Hand Blender: Absolutely necessary if you're into soups or other pureed produces (e.g. baby purees) for 2 main reasons: a) because it is easy and fast to use and ultra-easy to clean and b) you save kitchen mess up by not transferring the soup to a big blender and then back to the pan for serving. Hand blenders have a detachable mixer foot so all you have to do after use is rinse the foot with tap water. You won't even need detergent! Now the most important bit: opt for the stainless steel and never ever buy hand blender with a white plastic mixer foot. White plastic will get heavily coloured by the time and the more you use it with harsh veggies (like beetroot) or turmeric-based purees/soups. This Bosch is the ultimate tool in the best quality. If you are up for a more integrated tool with more functions (like a food chopper and a balloon whisker) it's worth checking out Tefal Optichef too.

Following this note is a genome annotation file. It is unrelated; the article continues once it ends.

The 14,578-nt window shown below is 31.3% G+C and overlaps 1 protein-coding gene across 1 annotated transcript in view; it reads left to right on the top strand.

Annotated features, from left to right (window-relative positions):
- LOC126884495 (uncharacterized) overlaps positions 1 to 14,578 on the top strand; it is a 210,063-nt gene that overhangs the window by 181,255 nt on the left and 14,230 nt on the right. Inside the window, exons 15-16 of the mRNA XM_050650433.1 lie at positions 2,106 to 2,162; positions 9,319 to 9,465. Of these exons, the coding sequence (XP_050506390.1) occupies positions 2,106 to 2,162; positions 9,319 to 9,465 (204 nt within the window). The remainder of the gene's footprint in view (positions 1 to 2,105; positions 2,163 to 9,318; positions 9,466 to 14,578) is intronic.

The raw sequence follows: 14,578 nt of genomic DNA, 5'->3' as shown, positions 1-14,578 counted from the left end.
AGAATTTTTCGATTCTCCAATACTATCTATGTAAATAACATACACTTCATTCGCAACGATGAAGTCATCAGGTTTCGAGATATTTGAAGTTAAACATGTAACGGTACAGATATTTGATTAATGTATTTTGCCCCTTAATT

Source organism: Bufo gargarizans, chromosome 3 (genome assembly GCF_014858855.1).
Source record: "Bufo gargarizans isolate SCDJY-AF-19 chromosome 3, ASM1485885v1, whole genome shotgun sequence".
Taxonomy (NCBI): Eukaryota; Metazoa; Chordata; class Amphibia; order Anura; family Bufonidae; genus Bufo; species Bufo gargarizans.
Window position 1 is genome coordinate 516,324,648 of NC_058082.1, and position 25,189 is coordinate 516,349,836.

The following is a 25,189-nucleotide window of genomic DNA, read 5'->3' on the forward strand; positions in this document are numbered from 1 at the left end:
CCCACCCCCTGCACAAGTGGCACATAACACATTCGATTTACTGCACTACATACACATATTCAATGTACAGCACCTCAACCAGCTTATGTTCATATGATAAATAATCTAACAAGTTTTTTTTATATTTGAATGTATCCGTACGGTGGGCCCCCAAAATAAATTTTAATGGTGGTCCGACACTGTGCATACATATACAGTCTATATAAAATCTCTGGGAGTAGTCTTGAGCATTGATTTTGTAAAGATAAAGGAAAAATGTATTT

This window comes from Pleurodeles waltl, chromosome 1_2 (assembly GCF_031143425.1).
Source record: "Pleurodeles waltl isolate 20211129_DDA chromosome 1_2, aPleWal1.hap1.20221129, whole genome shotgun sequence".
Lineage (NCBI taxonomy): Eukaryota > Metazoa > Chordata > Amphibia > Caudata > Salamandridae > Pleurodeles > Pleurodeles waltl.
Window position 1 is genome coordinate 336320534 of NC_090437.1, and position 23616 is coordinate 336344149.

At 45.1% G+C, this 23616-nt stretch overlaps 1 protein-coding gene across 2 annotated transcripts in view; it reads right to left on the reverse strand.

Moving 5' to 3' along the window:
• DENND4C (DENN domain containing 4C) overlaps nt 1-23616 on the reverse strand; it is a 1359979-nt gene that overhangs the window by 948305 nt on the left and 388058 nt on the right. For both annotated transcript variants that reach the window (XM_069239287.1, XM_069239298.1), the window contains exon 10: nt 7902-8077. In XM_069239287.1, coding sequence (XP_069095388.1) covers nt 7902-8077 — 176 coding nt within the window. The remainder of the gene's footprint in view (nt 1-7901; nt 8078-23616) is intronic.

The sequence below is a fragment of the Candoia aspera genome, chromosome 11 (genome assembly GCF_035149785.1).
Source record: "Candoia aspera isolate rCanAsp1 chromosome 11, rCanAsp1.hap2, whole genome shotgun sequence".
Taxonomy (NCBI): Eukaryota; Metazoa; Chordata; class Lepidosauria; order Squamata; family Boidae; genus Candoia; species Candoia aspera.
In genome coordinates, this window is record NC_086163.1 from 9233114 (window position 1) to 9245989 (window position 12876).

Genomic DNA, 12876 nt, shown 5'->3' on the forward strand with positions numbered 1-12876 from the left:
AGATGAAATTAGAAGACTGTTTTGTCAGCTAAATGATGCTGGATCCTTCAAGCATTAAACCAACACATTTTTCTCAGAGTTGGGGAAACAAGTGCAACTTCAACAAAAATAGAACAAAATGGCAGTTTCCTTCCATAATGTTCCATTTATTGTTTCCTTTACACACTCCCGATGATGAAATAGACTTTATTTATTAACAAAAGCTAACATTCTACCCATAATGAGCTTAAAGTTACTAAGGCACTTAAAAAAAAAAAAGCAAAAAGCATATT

Electric Hand mixer: If you bake a lot, it makes sense to invest in an electric hand mixer. Especially if you have kids; you'll find out how much bake they want to consume be it cookies, cakes, muffins or bread, and how much they enjoy getting involved in the process. A hand mixer is inexpensive and will last for years. When it comes to quality I always aim high, so my nr.1 recommendation is Bosch. However, I've been lately using this VonShef brand which turned surprisingly good for my recipes and for its lower price. I recommend these 2 models which not only are small and lightweight (even toddlers can handle) and store easily but, unlike all others, they also come with dough hooks and whisk balloon that makes them a great weapon for many different uses in your kitchen.